Thursday, June 6, 2013

Rebuttal to an Inaccurate Article on Hekate

I came across a status/photo post on Facebook from a page called “13 Witches”, a generic Neopagan and Witchcraft page. The post contained the following text about Hekate, which I have copied here with permission from the author. Since I found it contained multiple mistakes and inaccuracies, I thought a blog post pointing those out and setting things straight was in order. I will comment on each sentence separately, with my writing in italic and the original text in quotation marks. The sentences of the original text have been numbered to ease reference.



Hecate: Patroness of Witchcraft and Witches
by Zandra Nightmoon  (Source)

1. “Hecate is known as the dark Goddess of the moon.”

This is not completely true. Hekate is associated with the moon, especially the new/dark moon (which was the time of Her Deipna, religious observances sacred to Her) but She is not a deity of the moon. That title, technically, belongs only to Selene as she is the moon herself. Other deities, like Artemis, Phoebe and the Thracian Bendis, are considered lunar deities and are associated with the moon.

The difference, which admittedly might be better understood by a native Greek if only due to
the minute differences of the language so I can’t truly fault foreigners for not realising it, is small but significant.

A deity that is simply associated with the moon is one that has attributes connected to it, whose power can be punctuated by its phases and who draws symbolism related to the moon (such as nocturnal sacred animals, the moon itself in its various phases or its characteristics, such as its rays, as a symbol etc).

A deity of the moon is one that governs the moon. In any given pantheon there might be multiple deities connected to something (like the moon in our case) but more often than not only one deity truly governs that something. In our case, Selene is the sole governor and ruler of the moon, with the other lunar deities simply having some sort of connection or association to it.

Therefore, Hekate, although having lunar attributes and aspects, is not a Goddess of the moon. For what’s worth, that misconception had arisen ever since ancient times, when Hekate was conflated with Selene and Artemis in literature.


2. “She witnessed the abduction of Persephone, daughter of Demeter.”

This is correct. Technically, according to the Homeric Hymn to Demeter (1), She only heard Persephone’s cries as she was abducted by Hades but She didn’t see who was the culprit.

3. “She was able to act as a mediator when Demeter bargained with Zeus to rescue her daughter.”

This isn’t mentioned in our sources of the myth of Persephone’s abduction (2).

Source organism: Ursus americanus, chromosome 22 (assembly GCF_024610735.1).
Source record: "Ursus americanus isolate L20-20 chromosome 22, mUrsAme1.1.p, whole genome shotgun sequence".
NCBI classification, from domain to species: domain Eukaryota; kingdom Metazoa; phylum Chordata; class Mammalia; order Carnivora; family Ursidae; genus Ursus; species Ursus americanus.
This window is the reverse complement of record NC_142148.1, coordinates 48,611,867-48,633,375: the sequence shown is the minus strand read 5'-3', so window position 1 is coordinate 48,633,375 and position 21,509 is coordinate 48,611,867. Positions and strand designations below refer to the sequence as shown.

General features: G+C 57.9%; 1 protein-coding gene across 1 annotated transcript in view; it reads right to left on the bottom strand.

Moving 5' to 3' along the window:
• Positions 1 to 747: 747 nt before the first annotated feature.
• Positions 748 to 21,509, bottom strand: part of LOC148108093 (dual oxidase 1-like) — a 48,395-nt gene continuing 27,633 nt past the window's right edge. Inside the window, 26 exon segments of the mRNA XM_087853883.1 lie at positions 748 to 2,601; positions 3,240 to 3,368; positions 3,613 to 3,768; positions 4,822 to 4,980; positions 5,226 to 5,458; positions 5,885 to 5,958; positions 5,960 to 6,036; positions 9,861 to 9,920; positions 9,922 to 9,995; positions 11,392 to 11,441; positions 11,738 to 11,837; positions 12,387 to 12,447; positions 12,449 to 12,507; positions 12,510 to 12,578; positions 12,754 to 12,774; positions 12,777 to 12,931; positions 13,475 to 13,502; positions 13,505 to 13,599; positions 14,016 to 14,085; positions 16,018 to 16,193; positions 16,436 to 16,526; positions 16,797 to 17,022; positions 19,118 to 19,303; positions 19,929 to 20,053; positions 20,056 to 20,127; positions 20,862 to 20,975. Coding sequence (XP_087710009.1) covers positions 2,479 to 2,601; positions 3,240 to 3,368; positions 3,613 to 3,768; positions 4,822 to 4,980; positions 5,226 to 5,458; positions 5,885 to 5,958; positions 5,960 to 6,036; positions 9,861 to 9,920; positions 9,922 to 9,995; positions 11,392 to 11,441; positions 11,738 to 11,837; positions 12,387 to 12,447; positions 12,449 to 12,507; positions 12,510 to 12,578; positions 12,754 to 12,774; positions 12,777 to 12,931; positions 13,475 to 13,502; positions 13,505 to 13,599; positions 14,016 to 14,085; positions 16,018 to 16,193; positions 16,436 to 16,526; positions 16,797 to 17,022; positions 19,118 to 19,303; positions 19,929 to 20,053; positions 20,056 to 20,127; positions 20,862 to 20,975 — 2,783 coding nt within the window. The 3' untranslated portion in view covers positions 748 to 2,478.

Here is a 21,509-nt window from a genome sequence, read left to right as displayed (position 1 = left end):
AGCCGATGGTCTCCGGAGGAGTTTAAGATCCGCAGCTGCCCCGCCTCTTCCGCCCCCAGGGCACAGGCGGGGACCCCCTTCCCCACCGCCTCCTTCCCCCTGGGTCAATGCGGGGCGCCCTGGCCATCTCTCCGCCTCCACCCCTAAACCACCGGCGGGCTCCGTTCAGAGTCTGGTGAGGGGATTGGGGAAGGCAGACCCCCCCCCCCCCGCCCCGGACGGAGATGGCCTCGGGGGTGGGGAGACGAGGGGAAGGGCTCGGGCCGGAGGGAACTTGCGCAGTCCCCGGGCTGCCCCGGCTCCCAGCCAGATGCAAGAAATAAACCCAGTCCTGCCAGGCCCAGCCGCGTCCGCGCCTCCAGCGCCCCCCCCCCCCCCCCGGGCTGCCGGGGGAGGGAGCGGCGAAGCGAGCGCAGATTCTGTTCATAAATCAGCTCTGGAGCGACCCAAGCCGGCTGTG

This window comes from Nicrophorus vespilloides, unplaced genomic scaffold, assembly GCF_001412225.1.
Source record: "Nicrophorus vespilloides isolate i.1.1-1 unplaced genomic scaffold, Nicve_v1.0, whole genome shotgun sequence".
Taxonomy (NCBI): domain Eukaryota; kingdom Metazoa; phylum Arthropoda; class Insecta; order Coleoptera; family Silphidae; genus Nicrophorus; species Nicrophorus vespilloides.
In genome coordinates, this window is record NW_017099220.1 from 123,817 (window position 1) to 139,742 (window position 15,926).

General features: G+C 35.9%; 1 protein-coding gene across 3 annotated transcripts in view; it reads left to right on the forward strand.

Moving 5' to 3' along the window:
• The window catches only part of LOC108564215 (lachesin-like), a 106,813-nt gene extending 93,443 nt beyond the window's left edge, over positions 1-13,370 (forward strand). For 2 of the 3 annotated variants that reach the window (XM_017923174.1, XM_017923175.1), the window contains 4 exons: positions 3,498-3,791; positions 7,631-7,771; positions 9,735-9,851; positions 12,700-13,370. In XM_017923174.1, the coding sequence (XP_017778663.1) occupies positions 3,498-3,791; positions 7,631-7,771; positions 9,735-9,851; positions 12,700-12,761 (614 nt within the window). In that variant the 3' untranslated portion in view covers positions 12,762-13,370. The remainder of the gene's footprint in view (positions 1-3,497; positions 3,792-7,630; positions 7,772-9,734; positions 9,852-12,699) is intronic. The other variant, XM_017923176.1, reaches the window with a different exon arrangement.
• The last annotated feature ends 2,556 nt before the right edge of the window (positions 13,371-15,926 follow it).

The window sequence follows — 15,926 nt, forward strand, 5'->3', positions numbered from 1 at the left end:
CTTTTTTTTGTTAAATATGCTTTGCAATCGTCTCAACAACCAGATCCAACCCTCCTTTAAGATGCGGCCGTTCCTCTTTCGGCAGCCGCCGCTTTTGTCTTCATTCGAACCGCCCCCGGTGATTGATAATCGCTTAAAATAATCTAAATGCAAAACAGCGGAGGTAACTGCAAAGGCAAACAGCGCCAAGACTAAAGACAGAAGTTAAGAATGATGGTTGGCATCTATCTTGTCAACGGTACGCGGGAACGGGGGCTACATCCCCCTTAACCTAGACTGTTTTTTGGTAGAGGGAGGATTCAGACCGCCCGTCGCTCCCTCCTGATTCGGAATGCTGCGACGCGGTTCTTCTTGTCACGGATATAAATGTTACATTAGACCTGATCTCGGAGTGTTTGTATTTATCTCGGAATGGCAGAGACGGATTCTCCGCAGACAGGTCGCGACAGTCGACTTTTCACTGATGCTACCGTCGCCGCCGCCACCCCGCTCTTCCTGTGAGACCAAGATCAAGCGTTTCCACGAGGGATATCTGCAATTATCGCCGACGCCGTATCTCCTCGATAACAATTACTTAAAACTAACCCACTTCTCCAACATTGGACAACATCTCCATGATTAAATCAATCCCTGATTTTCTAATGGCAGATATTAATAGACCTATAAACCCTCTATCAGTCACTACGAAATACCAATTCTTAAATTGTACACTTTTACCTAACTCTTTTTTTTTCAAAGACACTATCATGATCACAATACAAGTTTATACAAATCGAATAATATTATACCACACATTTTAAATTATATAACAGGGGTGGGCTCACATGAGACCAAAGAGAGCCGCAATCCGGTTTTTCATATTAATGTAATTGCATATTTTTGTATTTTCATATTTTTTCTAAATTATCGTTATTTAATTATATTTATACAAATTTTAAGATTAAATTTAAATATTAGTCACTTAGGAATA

4. “Hecate herself, presided over Persephone's initiation into the mysteries of the underworld and went with her on her return to the upper world.”

This is also not found in any sources. She is only mentioned to have loved Persephone and to always accompany her as friend, and guide/guardian while Persephone was in the Underworld for a third of the year (3). There is a possibility the passage meant that Hekate presided over Persephone’s initiation and experience of the Mysteries of the Underworld and that can very well be acceptable UPG (A) and liturgical lore for various systems. It cannot, however, be used in the guise of a fact. Since there’s no indication in this text that the author meant this only as an opinion or belief, instead of historical, mythological or theological evidence, I feel responsible to point out that it is not a fact.

5. “In ancient Greece, Hecate was the Goddess of the underworld.”

This isn’t completely right. Hekate is the ruler of ghosts and the Restless Dead as well as governor of necromancy and the oracles of the dead in antiquity (nekyomanteia) alongside Hades and Persephone. Also, as a psychopomp deity, She leads the dead from and to the Underworld. While Hekate has many aspects dealing with the Underworld in some manner, She is not the Goddess of the Underworld per se. That title belongs to Persephone, although it is possible that through Hekate’s conflation with Persephone, She too was given that title.

She is also called “anassa eneroi” (lit. Queen of those below aka the dead) although I presume that refers to Her powers as psychopomp, leader of ghosts and ruler of the Restless Dead and not as ruler of the Underworld itself. It should also be understood that in ancient Hellenic thought, the Underworld and many of its realms were part of the earth, the land. In fact, Tartarus, the deepest part of the Underworld was considered the deepest and furthest part of the earth. Hekate, as a Chthonic deity (among other aspects) is associated with the Underworld in many ways, as already explained.

I assume that one could refer to Hekate as a Goddess of the Underworld for simplicity’s sake. However, in such a case a disclaimer should be included that She is not THE Goddess of the Underworld (as implied in the text I’m
analysing here) but simply holding multiple, important connections to it.

6. “She represents the dark phase of the moon, also known as the Crone aspect of the triple Goddess.”

This is one of the most glaring inaccuracies of this text.